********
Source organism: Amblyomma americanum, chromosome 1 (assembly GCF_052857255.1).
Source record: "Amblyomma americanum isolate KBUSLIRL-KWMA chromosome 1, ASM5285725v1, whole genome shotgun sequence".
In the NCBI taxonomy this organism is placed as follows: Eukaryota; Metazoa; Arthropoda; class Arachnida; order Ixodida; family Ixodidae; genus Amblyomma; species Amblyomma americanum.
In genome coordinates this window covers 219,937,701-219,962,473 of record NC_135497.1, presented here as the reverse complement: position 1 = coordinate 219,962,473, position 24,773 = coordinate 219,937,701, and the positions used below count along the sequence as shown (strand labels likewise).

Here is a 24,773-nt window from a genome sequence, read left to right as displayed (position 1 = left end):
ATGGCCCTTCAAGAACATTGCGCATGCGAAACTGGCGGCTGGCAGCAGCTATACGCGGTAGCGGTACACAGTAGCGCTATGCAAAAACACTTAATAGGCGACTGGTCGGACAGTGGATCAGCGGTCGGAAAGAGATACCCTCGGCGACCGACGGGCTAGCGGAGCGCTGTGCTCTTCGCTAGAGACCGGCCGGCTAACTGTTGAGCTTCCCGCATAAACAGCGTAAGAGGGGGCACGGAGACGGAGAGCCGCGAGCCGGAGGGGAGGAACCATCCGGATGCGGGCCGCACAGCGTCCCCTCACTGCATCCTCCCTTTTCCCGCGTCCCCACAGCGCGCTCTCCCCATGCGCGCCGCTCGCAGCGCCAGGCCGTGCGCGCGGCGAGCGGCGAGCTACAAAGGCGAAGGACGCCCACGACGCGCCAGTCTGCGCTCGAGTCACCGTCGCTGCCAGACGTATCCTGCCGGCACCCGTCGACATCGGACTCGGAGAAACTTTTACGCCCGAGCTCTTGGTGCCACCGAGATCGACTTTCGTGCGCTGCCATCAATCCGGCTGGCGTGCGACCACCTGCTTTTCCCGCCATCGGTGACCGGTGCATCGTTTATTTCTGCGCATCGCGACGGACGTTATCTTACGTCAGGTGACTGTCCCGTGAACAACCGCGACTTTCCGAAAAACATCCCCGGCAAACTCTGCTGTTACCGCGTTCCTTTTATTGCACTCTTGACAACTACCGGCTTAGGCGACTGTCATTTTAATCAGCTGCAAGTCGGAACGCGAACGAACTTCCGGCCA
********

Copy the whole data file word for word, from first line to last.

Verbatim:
Source organism: Amblyomma americanum, chromosome 1 (assembly GCF_052857255.1).
Source record: "Amblyomma americanum isolate KBUSLIRL-KWMA chromosome 1, ASM5285725v1, whole genome shotgun sequence".
In the NCBI taxonomy this organism is placed as follows: Eukaryota; Metazoa; Arthropoda; class Arachnida; order Ixodida; family Ixodidae; genus Amblyomma; species Amblyomma americanum.
In genome coordinates this window covers 219,937,701-219,962,473 of record NC_135497.1, presented here as the reverse complement: position 1 = coordinate 219,962,473, position 24,773 = coordinate 219,937,701, and the positions used below count along the sequence as shown (strand labels likewise).

Here is a 24,773-nt window from a genome sequence, read left to right as displayed (position 1 = left end):
ATGGCCCTTCAAGAACATTGCGCATGCGAAACTGGCGGCTGGCAGCAGCTATACGCGGTAGCGGTACACAGTAGCGCTATGCAAAAACACTTAATAGGCGACTGGTCGGACAGTGGATCAGCGGTCGGAAAGAGATACCCTCGGCGACCGACGGGCTAGCGGAGCGCTGTGCTCTTCGCTAGAGACCGGCCGGCTAACTGTTGAGCTTCCCGCATAAACAGCGTAAGAGGGGGCACGGAGACGGAGAGCCGCGAGCCGGAGGGGAGGAACCATCCGGATGCGGGCCGCACAGCGTCCCCTCACTGCATCCTCCCTTTTCCCGCGTCCCCACAGCGCGCTCTCCCCATGCGCGCCGCTCGCAGCGCCAGGCCGTGCGCGCGGCGAGCGGCGAGCTACAAAGGCGAAGGACGCCCACGACGCGCCAGTCTGCGCTCGAGTCACCGTCGCTGCCAGACGTATCCTGCCGGCACCCGTCGACATCGGACTCGGAGAAACTTTTACGCCCGAGCTCTTGGTGCCACCGAGATCGACTTTCGTGCGCTGCCATCAATCCGGCTGGCGTGCGACCACCTGCTTTTCCCGCCATCGGTGACCGGTGCATCGTTTATTTCTGCGCATCGCGACGGACGTTATCTTACGTCAGGTGACTGTCCCGTGAACAACCGCGACTTTCCGAAAAACATCCCCGGCAAACTCTGCTGTTACCGCGTTCCTTTTATTGCACTCTTGACAACTACCGGCTTAGGCGACTGTCATTTTAATCAGCTGCAAGTCGGAACGCGAACGAACTTCCGGCCA